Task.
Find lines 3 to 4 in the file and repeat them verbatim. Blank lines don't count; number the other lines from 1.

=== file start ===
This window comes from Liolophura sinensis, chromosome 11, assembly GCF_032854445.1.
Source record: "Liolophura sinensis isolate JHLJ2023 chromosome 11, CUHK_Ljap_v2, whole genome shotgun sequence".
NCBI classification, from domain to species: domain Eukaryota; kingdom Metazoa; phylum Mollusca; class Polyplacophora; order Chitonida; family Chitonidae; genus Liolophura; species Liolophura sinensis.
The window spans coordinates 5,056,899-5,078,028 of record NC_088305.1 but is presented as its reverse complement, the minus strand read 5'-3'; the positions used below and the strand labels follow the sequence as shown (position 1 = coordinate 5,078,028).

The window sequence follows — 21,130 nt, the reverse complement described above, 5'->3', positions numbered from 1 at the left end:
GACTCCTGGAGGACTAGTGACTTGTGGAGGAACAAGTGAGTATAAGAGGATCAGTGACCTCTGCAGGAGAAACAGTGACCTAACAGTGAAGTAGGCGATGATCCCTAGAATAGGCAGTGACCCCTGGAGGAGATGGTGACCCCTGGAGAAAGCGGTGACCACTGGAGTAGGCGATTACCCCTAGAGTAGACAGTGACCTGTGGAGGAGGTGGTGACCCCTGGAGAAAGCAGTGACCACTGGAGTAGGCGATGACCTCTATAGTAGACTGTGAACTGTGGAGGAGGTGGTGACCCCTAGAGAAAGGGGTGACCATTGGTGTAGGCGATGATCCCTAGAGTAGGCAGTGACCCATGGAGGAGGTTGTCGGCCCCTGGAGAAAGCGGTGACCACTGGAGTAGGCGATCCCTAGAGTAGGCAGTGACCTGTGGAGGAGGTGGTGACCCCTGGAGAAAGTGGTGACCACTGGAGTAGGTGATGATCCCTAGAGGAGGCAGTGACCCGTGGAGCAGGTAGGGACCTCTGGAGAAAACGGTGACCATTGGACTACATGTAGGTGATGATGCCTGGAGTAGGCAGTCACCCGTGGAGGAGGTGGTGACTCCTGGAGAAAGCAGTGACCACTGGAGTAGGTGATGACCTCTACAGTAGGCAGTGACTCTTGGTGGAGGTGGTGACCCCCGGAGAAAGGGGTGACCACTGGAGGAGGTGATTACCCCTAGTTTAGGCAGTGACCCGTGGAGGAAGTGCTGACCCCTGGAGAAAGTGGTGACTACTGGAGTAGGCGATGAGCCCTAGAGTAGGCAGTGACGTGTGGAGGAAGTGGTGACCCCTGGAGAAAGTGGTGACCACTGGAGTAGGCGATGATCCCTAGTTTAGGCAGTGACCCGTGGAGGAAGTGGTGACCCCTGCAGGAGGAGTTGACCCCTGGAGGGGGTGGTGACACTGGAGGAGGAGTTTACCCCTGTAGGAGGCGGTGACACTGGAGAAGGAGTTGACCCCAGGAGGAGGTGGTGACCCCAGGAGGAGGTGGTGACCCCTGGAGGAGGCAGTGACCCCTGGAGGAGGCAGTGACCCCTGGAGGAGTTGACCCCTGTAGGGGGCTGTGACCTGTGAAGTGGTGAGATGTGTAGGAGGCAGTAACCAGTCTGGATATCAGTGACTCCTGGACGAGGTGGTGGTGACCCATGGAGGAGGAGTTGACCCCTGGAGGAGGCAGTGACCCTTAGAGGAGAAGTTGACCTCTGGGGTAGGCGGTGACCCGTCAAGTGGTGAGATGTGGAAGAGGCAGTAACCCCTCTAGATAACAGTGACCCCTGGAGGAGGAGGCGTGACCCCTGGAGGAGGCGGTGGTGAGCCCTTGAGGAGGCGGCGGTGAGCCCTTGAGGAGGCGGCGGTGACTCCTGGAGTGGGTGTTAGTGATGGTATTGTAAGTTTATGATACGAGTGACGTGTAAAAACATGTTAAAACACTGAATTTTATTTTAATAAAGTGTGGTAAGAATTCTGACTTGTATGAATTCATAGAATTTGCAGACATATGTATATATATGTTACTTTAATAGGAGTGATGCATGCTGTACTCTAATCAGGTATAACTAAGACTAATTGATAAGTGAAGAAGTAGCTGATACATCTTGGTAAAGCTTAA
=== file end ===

NCBI classification, from domain to species: domain Eukaryota; kingdom Metazoa; phylum Mollusca; class Polyplacophora; order Chitonida; family Chitonidae; genus Liolophura; species Liolophura sinensis.
The window spans coordinates 5,056,899-5,078,028 of record NC_088305.1 but is presented as its reverse complement, the minus strand read 5'-3'; the positions used below and the strand labels follow the sequence as shown (position 1 = coordinate 5,078,028).